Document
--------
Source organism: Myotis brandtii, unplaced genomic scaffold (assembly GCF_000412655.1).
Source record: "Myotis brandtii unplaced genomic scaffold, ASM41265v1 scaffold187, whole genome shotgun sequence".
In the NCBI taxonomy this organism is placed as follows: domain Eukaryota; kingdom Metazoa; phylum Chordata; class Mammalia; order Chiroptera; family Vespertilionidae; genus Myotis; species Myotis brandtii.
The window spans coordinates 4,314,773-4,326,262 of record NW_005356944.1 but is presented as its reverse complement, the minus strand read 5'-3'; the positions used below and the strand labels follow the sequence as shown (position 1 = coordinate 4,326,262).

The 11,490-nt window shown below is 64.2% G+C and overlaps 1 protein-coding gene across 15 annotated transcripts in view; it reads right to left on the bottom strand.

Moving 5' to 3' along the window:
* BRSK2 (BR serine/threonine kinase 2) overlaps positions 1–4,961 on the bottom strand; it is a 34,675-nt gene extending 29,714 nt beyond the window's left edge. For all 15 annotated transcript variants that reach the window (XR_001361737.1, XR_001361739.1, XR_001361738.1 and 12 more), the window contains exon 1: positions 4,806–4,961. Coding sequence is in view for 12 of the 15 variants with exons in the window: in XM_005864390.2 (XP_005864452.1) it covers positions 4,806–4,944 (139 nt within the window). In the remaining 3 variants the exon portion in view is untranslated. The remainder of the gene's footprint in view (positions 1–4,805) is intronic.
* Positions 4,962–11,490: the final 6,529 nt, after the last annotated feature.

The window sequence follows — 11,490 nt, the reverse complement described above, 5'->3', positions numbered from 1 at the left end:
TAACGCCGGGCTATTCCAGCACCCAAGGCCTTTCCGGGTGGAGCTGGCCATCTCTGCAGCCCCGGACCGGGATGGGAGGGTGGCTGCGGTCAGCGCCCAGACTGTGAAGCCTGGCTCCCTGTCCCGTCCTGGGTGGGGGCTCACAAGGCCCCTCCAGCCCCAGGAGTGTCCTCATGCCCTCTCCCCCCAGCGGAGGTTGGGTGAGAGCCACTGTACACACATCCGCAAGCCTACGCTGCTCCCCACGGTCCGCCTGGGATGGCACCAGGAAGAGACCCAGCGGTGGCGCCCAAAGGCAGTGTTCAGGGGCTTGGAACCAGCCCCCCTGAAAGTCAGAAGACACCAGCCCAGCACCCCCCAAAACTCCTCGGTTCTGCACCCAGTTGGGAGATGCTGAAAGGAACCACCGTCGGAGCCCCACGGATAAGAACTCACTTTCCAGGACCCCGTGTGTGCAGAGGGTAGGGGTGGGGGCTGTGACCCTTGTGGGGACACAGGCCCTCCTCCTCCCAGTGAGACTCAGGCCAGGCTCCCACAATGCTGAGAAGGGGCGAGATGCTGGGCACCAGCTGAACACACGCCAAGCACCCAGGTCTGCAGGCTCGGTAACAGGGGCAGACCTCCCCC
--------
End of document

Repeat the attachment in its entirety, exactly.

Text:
Source organism: Myotis brandtii, unplaced genomic scaffold (assembly GCF_000412655.1).
Source record: "Myotis brandtii unplaced genomic scaffold, ASM41265v1 scaffold187, whole genome shotgun sequence".
In the NCBI taxonomy this organism is placed as follows: domain Eukaryota; kingdom Metazoa; phylum Chordata; class Mammalia; order Chiroptera; family Vespertilionidae; genus Myotis; species Myotis brandtii.
The window spans coordinates 4,314,773-4,326,262 of record NW_005356944.1 but is presented as its reverse complement, the minus strand read 5'-3'; the positions used below and the strand labels follow the sequence as shown (position 1 = coordinate 4,326,262).

The 11,490-nt window shown below is 64.2% G+C and overlaps 1 protein-coding gene across 15 annotated transcripts in view; it reads right to left on the bottom strand.

Moving 5' to 3' along the window:
* BRSK2 (BR serine/threonine kinase 2) overlaps positions 1–4,961 on the bottom strand; it is a 34,675-nt gene extending 29,714 nt beyond the window's left edge. For all 15 annotated transcript variants that reach the window (XR_001361737.1, XR_001361739.1, XR_001361738.1 and 12 more), the window contains exon 1: positions 4,806–4,961. Coding sequence is in view for 12 of the 15 variants with exons in the window: in XM_005864390.2 (XP_005864452.1) it covers positions 4,806–4,944 (139 nt within the window). In the remaining 3 variants the exon portion in view is untranslated. The remainder of the gene's footprint in view (positions 1–4,805) is intronic.
* Positions 4,962–11,490: the final 6,529 nt, after the last annotated feature.

The window sequence follows — 11,490 nt, the reverse complement described above, 5'->3', positions numbered from 1 at the left end:
TAACGCCGGGCTATTCCAGCACCCAAGGCCTTTCCGGGTGGAGCTGGCCATCTCTGCAGCCCCGGACCGGGATGGGAGGGTGGCTGCGGTCAGCGCCCAGACTGTGAAGCCTGGCTCCCTGTCCCGTCCTGGGTGGGGGCTCACAAGGCCCCTCCAGCCCCAGGAGTGTCCTCATGCCCTCTCCCCCCAGCGGAGGTTGGGTGAGAGCCACTGTACACACATCCGCAAGCCTACGCTGCTCCCCACGGTCCGCCTGGGATGGCACCAGGAAGAGACCCAGCGGTGGCGCCCAAAGGCAGTGTTCAGGGGCTTGGAACCAGCCCCCCTGAAAGTCAGAAGACACCAGCCCAGCACCCCCCAAAACTCCTCGGTTCTGCACCCAGTTGGGAGATGCTGAAAGGAACCACCGTCGGAGCCCCACGGATAAGAACTCACTTTCCAGGACCCCGTGTGTGCAGAGGGTAGGGGTGGGGGCTGTGACCCTTGTGGGGACACAGGCCCTCCTCCTCCCAGTGAGACTCAGGCCAGGCTCCCACAATGCTGAGAAGGGGCGAGATGCTGGGCACCAGCTGAACACACGCCAAGCACCCAGGTCTGCAGGCTCGGTAACAGGGGCAGACCTCCCCC